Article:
2. Mr. Ignatius Morales

    Chuck (if I may),

    Thank you for the reply. Like I said, I’ve been a lawyer for over 25 years, so that means I’m advanced in age. I have trouble seeing at times. While my eyes might be going out on me, I still can make good arguments. (I just settled my seventh case for this year, so that ain’t half bad, right?)

    Hope you see my point.

    Perhaps you’re a young whipper snapper?

    Respectfully yours,
    Mr. Ignatius Morales

  3. Mr. Ignatius Morales

    I don’t really understand why N. Bransford made a point to criticize the "sincerely yours." That’s ridiculous. I get the other points he made about the inherent problems in the above pitch, but I am surprised that Mr. Bransford doesn’t realize that "sincerely yours" is a formal way of signing off, particularly if you’ve never met the person. I have been an attorney for nearly 25 years and have always, always used "sincerely yours" on formal letters to clients, judges, and other attorneys. Maybe Mr. Brandsford is just a young whipper-snapper and doesn’t know that "sincerely yours" is anything BUT new.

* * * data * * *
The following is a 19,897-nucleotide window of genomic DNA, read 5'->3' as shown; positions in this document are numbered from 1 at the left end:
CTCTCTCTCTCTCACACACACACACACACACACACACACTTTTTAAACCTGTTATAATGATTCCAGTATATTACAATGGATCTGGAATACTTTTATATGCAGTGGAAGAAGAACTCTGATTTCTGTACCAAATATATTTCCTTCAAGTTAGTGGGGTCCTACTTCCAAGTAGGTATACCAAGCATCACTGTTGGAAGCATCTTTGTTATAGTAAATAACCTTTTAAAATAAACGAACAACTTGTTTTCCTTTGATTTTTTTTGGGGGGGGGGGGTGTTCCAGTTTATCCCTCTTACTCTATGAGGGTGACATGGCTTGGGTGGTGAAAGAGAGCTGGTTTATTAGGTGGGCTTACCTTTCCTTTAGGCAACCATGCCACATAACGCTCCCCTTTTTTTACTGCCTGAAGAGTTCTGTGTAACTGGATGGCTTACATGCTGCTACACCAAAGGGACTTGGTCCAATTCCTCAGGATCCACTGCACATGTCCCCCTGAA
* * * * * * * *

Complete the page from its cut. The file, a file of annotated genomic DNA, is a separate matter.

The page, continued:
-Ignatius Morales, Attorney at Law
    New Orleans, AL

  4. :Donna

    …I found this query obnoxious and virtually useless. As an agent or editor, there’s no way I’d be interested in this author. And — you didn’t even mention all the typos! Sloppy work. Excellent example of what NOT to do! Thanks 🙂

  5. Beth Fehlbaum

    What a cool site you have! If it was around when I was submitting query letters, I’m sorry I missed it. "How to write a query letter" is the #1 question I am asked by people wanting to know how to break into the publishing business. I look forward to referring those inquiring minds to your site, in the future.
    Beth Fehlbaum, author
    Courage in Patience, a story of hope for those who have endured abuse
    http://courageinpatience.blogspot.com
    Chapter One is online!